I know there's a few of you retired riders out there that probably rode the Tassie carnivals during the 60/70/80s.
Hope your prize money was as good as in the 30s. Good money back then when 235 pound wouldn't be to far off a years wages - if you actually had a job!
In 1932 there was no shortage of a track carnival to enter. On this one page, Talbot just out of Maryborough, Echuca and Longwarry all ran their Carnivals on December 26. These combined cycling, footraces, wood chopping and even a quoits event at Talbot. The Echuca carnival was one that was a favourite of mine from the the time I had a car to get there to the time I retired in the mid 80s
I particularly like the advertisement for the Ferntree Gully 2nd Annual Sports Meeting held on January 2, 1933. They even had mixed tandem races.
The Club later had their own track at Brenock Park. I was too young to ever ride there but I did get to see it - admittedly in a sad state in the late 60s. The Sun Tour finished there certainly on one occasion. That would have been in the 50s with a hard fought race between Russell Mockridge and George Goodwin.
There maybe inconsistencies, untruths and downright mistakes that come from this blog, but lets treat it as a Forum. I'm happy to be proven wrong and welcome comments - that way we document true cycling history.

Saturday, July 13, 2013

Perko, Gordie and Patto

Three blokes that excited us kids in the 60s were Patto, Gordie and Perko. There were more but these were the ones that adorned my inside cover of my old cycling scrapbook.

From the inside of my very tattered scrap book.
Perko, Gordie and Patto.
If you were a young cyclist in the early sixties, you would have seen Sid Patterson towards the end of his career at the old Melbourne board track which was promoted by Bill Long. At the time, I guess I was probably 14 or 15 years old, I was coached by Northcote High sports master, Alec Weston. Now there's another character for a future blog. He was a masseur to the greats at the time - Patto, Mocka, Tress and many other riders of that era. Alec would pass on his knowledge to us kids but one thing that sticks in my memory is the time Alec took us to Patto's home and to the Carnegie track for a day to be coached by the great Sid Patterson. Thinking back, I guess it was a privilege to be in the company of a four times world champion, but as a coach, Patto was totally useless. We spent part of the time weeding his garden and pushing his kid up and down the driveway on his trike. That kid by the way was Rick Patterson whom I later rode against at the Coburg Velodrome. I remember him sucking me into second place in a motor pace event many years later.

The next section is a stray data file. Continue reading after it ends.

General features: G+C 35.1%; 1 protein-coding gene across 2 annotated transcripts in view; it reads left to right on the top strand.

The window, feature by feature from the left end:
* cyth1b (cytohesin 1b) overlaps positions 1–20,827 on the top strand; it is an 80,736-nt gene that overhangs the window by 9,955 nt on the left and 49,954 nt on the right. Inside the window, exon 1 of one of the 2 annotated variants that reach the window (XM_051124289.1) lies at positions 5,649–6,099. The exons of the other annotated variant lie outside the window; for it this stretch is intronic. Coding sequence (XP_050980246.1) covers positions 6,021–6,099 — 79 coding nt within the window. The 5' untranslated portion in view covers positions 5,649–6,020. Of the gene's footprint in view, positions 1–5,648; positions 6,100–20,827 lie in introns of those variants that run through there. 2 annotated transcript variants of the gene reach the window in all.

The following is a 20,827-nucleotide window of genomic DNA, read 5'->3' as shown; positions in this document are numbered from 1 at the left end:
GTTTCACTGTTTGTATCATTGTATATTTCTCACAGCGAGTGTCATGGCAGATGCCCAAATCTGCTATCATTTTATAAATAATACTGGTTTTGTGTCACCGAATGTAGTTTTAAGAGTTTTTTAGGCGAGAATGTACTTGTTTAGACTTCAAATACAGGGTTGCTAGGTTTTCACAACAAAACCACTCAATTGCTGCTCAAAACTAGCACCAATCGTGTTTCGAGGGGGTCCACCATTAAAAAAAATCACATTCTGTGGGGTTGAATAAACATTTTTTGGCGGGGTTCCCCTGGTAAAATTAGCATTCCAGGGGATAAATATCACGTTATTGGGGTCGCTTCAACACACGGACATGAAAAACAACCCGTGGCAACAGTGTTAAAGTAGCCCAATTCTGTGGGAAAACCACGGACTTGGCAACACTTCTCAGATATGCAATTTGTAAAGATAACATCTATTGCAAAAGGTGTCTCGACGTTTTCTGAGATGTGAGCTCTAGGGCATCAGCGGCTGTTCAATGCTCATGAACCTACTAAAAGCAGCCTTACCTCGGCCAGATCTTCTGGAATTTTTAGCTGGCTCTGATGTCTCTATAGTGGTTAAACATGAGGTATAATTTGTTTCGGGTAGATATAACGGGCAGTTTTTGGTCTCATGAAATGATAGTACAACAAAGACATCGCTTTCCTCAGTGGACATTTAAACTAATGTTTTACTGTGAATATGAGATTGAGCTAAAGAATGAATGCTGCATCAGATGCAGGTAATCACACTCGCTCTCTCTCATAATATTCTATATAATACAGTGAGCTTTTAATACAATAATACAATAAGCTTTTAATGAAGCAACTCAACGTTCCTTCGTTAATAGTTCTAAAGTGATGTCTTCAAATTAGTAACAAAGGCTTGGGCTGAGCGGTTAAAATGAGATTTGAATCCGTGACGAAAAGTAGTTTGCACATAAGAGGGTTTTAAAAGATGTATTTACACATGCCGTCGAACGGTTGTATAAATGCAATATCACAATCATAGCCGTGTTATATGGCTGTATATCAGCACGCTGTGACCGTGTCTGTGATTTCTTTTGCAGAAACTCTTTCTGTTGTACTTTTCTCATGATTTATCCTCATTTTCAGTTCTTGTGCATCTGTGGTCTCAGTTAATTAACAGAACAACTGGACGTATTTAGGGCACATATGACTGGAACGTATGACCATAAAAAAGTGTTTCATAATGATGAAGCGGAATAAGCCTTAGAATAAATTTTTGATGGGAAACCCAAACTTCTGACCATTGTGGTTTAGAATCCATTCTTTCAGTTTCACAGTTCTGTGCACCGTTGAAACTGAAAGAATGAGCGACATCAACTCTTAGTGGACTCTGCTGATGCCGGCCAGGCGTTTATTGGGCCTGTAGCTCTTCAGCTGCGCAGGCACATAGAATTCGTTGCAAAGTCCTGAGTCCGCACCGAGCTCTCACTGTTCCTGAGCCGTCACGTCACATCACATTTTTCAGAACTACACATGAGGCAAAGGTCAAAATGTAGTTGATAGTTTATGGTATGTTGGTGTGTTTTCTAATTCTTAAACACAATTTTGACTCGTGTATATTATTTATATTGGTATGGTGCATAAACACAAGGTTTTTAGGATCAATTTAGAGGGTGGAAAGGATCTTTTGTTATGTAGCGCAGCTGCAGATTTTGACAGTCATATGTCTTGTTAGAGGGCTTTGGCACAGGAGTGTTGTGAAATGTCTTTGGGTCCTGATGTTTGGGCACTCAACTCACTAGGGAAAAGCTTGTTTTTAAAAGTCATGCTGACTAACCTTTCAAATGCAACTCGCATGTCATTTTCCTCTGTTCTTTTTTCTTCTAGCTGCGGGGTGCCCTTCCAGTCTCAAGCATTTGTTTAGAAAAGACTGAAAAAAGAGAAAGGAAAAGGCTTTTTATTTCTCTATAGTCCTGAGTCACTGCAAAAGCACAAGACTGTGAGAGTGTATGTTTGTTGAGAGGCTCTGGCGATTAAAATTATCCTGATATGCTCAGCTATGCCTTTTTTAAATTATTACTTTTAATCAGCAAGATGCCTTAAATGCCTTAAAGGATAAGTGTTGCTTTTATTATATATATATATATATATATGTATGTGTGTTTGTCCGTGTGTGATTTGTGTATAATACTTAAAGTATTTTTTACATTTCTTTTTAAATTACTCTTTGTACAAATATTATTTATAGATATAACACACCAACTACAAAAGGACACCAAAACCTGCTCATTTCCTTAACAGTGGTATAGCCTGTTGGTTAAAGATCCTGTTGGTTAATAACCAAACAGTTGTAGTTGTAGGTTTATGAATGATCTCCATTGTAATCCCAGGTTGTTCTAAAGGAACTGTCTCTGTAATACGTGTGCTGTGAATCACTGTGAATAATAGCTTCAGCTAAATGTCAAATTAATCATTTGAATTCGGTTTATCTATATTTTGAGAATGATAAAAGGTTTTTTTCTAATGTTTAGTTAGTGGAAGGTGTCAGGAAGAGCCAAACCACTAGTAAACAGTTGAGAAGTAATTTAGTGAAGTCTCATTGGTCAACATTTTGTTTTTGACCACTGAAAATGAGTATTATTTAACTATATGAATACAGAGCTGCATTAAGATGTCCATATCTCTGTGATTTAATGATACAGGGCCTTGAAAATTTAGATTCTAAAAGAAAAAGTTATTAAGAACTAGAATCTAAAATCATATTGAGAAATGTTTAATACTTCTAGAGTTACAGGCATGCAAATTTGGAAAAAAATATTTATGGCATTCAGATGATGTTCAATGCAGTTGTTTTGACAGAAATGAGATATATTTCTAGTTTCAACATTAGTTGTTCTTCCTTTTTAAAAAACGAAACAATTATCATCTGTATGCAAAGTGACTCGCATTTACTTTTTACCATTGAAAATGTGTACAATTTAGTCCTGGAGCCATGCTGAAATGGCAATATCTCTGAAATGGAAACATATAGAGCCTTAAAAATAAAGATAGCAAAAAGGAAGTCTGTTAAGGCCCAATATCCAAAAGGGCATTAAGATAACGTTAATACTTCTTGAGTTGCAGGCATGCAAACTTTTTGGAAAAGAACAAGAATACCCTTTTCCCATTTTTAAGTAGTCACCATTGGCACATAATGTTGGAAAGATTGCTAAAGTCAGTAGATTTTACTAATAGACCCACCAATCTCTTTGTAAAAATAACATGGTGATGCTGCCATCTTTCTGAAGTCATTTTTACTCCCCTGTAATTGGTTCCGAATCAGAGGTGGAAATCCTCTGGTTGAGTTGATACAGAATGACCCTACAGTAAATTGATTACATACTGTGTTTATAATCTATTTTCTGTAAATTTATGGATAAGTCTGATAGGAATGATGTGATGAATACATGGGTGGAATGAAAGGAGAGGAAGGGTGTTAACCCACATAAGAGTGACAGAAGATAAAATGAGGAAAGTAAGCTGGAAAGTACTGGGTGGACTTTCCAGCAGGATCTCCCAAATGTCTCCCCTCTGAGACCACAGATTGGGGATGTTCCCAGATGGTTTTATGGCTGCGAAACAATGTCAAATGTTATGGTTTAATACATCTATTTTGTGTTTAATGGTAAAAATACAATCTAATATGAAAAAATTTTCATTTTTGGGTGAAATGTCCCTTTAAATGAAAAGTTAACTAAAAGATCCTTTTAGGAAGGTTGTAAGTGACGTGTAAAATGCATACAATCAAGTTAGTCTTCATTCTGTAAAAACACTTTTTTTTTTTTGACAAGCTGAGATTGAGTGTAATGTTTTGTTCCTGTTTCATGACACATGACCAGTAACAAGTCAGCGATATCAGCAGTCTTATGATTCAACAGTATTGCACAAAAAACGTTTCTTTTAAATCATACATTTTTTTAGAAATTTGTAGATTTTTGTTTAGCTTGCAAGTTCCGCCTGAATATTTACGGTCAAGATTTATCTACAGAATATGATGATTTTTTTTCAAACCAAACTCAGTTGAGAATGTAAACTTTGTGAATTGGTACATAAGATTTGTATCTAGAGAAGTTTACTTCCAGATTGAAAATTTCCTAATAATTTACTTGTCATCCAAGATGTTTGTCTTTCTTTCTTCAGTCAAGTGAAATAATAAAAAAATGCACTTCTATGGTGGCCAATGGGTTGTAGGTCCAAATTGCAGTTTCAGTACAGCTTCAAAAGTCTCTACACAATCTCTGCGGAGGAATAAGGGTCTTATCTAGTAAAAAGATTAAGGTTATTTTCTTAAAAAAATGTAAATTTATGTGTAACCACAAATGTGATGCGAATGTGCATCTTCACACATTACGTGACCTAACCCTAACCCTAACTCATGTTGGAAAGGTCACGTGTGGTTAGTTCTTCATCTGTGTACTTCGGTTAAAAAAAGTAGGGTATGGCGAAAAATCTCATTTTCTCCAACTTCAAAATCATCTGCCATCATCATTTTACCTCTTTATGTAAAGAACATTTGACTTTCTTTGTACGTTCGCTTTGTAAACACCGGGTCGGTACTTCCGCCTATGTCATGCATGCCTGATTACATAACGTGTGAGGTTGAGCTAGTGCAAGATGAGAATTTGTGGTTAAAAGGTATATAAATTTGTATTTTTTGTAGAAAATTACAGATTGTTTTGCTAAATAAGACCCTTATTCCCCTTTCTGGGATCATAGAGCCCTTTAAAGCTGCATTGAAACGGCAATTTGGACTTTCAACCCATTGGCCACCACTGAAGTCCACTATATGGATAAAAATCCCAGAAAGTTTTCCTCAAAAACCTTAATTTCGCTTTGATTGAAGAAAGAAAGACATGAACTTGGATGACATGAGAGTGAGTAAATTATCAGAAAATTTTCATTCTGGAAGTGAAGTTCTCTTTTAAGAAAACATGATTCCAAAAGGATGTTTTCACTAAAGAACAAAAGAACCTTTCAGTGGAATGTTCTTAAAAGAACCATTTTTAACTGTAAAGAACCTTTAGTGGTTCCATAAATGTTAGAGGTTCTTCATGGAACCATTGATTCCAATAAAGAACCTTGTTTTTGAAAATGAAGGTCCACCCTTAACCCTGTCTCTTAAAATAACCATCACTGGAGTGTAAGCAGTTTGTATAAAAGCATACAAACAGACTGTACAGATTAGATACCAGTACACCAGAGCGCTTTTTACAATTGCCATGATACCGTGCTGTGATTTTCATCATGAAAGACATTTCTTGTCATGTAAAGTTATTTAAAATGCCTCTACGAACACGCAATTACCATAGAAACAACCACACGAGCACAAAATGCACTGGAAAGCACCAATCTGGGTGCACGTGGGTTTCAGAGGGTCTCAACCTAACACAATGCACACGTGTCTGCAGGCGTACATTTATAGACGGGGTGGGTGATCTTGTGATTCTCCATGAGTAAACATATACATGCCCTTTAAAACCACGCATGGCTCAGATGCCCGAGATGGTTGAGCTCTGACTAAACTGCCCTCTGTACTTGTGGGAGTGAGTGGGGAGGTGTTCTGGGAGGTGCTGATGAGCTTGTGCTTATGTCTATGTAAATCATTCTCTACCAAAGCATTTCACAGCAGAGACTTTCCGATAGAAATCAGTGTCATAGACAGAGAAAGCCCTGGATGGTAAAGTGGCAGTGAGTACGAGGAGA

Patto eventually took us down to the track and watched us ride the velodrome and later Alec took us back home. The memory has lingered, not for what we learnt which was nothing, but because we had the opportunity to meet the great man.

As a year or two went by, I was selected in what was to be the first under 16 year old Australian Championships being held in 1966 at the Kilkenny track in Adelaide. In the team was Gordon Johnson,  Daryl Perkins, John Bylsma, John Hine, Hilton Clarke and Jeff Linden in the seniors.
The juniors had a future world sprint champion in the Victorian team by the name of John Nicholson, with John Van Beek and a fellow club member of mine, John Rush.
Lindsay Love from Leongatha and myself were the Juvenile or Sub-Junior team members.
To be part of the team was the opening of the doors to some
friendships that exist almost 50 years on.

In those early years, these names proved to be mentors and an inspiration on the State Teams that I competed in. (1966/1968/1970) Both Hilton Clarke and Daryl Perkins have been influential during my Masters years.

But back to Patto - how good was he? Four World Titles, three in pursuit and one in the sprint, totally different disciplines and unheard of in today's specialisation in the sport. Patto was the supreme all rounder. He could sprint, pursuit, ride scratch races and was a fantastic scratch maker in handicaps. He would have the crowd out of their seats in those last two laps of the big handicap races.

Dazza still involves himself in the sport helping our new talent.